C pointers - main rules📄 BetterWays.dev wiki page | 🕑 Last updated: May 25, 2023
There are four main rules about pointers in C. The first two are pretty basic rules that shouldn't be controversial:
You cannot use a pointer outside of its lifetime (e.g., use-after-free is UB).
You cannot advance a pointer from one object to another object (so out-of-bounds is UB, even if there is another live object there).
The third rule is one that causes issues, but needs to exist given how C code works in practice:
- The pointer just past the end of the object is a valid pointer for the object, but it cannot be dereferenced. It may be identical in value to a pointer for another object, but even then, it still cannot be used to access the second object.
The final rule is simultaneously necessary for optimization to occur, not explicitly stated in C itself, and I'm stating vaguely in large part because trying to come up with a formal definition is insanely challenging:
- You cannot materialize a pointer to an object out of thin air; you have to be "told" about it somehow.
So the immediate corollary of rule 4, the most obvious instantiation of it: if a variable never has its address taken, then no pointer may modify it without reaching UB. And that's why it's necessary to state: without this rule, then anything that might modify memory would be a complete barrier to optimizations. In a language without integer-to-pointer conversions, there is no way to violate this rule without also violating rules 1-3. But with integer-to-pointer conversions, it is possible to adhere to rules 1-3 and violate this rule, and thus this becomes an important headache for any language that permits this kind of transformation.
So how do we actually give it a formal semantics? Well, the first cut is the simple rule that no pointer may access a no-address-taken variable. Except that's not really sufficient for optimization purposes; in LLVM, all variables start with their address taken, so the optimizer needs to reason about when all uses of the address are known. So you take it to the next level and rule that so long as the address doesn't escape and you can therefore track all known uses, it's illegal for anyone to come up with any other use. So now you need to define escaping, and the classic definition suddenly shifts back to describing a data-dependent relationship.
Let me take a little detour. In the C++11 memory model, one of the modes that was introduced was the release/consume mode, which expressed a release/acquire relationship for any load data-dependent on the consume load. This was added to model the cases where you only need a fence on the Alpha processors. It turns out that no compiler implements this mode; all of them pessimize it to a release/acquire. That's because implementing release/consume would require eliminating every optimization that might not preserve data dependence, of which there is a surprising number. You could get away without doing that if you first proved that the code wasn't in a chain that required preserving data dependence, but that's not really possible for any peephole-level optimization.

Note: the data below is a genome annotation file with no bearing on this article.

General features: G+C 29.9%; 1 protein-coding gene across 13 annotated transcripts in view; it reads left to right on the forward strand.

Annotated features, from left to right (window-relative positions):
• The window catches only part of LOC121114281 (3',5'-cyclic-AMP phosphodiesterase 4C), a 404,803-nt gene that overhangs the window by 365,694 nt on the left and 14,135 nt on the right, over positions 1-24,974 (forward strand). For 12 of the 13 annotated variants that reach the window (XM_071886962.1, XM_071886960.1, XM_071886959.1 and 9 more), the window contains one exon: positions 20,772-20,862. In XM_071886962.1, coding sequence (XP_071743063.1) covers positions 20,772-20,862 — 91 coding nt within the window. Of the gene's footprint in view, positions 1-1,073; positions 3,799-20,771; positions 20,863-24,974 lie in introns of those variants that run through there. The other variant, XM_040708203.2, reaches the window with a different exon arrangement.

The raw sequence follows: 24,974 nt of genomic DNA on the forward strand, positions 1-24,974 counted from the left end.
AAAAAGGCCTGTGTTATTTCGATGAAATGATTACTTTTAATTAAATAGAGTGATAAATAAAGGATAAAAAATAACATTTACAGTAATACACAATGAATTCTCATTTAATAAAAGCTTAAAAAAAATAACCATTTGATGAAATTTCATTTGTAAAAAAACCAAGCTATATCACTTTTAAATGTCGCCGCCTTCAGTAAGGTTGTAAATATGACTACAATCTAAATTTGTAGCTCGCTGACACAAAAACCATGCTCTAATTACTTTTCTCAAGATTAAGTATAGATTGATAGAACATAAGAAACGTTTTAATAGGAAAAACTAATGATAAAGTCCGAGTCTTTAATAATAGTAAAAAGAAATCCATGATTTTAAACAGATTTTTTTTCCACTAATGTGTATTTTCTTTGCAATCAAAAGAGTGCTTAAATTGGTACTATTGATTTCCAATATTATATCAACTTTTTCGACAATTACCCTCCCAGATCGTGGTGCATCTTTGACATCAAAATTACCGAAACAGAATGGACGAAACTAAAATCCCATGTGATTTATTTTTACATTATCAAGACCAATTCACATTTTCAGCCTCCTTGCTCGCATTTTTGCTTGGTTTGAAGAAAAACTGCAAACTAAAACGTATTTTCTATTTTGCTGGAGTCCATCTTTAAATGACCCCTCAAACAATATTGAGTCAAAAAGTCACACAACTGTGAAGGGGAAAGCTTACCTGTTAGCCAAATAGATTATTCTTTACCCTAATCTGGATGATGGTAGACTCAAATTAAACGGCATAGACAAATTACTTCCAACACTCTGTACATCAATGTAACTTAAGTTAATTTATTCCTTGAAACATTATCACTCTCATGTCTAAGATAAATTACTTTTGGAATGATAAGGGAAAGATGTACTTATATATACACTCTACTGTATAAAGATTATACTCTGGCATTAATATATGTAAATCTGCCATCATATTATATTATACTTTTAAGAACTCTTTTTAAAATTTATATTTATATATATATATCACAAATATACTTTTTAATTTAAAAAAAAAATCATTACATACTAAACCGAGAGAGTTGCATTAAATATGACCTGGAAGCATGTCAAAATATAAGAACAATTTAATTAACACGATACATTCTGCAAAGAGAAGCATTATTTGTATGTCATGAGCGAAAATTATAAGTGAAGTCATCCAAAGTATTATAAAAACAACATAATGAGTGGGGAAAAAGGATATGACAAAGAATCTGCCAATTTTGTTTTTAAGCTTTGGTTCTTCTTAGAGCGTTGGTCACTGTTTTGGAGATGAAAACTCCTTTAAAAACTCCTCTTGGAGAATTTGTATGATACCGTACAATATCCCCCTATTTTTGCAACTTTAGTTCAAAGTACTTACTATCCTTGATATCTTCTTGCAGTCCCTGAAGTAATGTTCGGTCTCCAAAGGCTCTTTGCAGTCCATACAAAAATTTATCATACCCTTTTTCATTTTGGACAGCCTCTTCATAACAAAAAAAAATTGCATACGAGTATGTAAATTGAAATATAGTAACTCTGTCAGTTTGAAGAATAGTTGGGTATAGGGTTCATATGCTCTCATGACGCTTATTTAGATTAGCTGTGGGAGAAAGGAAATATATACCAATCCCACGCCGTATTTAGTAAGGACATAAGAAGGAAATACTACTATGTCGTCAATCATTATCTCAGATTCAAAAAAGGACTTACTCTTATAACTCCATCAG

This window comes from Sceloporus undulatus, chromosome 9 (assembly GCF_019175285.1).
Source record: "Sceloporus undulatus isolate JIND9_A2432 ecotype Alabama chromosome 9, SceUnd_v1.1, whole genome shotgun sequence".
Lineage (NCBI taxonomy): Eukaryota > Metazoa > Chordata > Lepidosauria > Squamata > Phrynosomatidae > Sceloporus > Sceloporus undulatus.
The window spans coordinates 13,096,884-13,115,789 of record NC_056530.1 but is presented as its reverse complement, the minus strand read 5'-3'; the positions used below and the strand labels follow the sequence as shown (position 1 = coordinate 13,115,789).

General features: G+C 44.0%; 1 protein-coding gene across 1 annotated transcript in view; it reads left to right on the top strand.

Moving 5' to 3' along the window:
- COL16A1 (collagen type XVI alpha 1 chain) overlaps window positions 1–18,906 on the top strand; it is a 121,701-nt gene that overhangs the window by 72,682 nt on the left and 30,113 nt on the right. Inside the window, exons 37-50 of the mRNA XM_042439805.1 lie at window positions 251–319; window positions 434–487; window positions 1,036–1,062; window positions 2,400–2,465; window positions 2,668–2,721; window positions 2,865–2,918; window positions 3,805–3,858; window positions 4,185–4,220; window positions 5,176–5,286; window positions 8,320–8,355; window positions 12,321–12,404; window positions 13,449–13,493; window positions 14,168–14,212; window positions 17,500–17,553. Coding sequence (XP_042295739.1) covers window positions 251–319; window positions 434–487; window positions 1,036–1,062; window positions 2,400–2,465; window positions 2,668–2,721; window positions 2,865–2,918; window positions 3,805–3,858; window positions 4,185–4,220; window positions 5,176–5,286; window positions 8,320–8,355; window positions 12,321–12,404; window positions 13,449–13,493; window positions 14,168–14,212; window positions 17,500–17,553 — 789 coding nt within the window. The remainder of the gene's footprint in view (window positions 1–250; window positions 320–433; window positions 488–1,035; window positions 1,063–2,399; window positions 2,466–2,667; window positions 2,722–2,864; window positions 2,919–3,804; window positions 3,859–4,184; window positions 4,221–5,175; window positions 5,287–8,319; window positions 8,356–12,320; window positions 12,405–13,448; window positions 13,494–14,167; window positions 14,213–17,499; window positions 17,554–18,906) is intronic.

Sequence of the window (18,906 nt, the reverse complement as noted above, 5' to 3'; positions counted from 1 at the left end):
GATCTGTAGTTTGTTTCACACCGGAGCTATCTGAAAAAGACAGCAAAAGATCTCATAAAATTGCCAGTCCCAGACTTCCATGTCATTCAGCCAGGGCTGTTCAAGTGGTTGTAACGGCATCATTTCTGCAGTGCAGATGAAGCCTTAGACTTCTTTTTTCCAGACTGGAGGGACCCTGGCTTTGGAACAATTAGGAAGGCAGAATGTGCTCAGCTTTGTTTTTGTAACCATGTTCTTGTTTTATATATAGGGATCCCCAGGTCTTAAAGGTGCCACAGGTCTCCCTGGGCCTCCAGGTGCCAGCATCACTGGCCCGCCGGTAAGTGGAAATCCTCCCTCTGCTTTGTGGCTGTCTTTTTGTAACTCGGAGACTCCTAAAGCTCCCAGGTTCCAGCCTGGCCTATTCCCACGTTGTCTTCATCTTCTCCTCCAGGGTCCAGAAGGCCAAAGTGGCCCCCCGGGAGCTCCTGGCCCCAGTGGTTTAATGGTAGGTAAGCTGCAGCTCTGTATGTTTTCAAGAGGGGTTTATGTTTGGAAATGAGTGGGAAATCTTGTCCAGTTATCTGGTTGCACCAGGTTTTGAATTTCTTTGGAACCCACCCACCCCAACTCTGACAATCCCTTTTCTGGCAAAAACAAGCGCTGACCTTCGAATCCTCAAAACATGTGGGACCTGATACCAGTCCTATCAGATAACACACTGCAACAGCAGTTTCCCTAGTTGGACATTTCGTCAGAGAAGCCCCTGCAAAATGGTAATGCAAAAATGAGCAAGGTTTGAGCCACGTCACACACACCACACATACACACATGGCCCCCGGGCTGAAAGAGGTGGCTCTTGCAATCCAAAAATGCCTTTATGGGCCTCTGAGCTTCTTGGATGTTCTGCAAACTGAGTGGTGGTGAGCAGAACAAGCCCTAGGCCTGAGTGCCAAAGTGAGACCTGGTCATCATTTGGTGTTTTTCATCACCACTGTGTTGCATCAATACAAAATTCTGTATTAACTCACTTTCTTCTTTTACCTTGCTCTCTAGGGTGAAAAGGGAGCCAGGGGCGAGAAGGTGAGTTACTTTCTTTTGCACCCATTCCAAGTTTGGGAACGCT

And this is where the tension really comes into play. For pointers, it's easy to understand that preserving data dependence is necessary, and special-case them. But now your semantics to adhere to rule 4 also says that you need to do the same to integers, which is basically a non-starter for many optimizations. So the consequence is that the burden of the mismatch needs to lie on integer-to-pointer conversions (which, as I've established before, is already the element that causes the pain in the first place; additionally, in terms of how you compute alias analysis internally in the compiler, it's also where you're going to be dealing with the fallout anyways).
In summary, as you work through the issues to develop a formal semantics, you find that a) pointers have provenance, and need to have some sort of provenance; b) compilers are unwilling to give integers provenance; c) therefore pointers aren't integers, and everything assuming such is wrong (this affects both user code and compiler optimizations!); and d) this is all really hard and at the level of needing academic-level research into semantics.
Is N2676 the final word on pointer provenance? No, it's not; as I said, it's hard and there's still more research that needs to be done on different options. The status quo, in terms of semantics, is broken. The solution needs to minimize the amount of user code that is broken. Maybe N2676 is that solution; maybe it isn't. But to refuse clarification of the situation is unacceptable, and suggests to me noncomprehension of the (admittedly complex!) issues involved.
(from the HN discussion on A Provenance-aware Memory Object Model for C [pdf])
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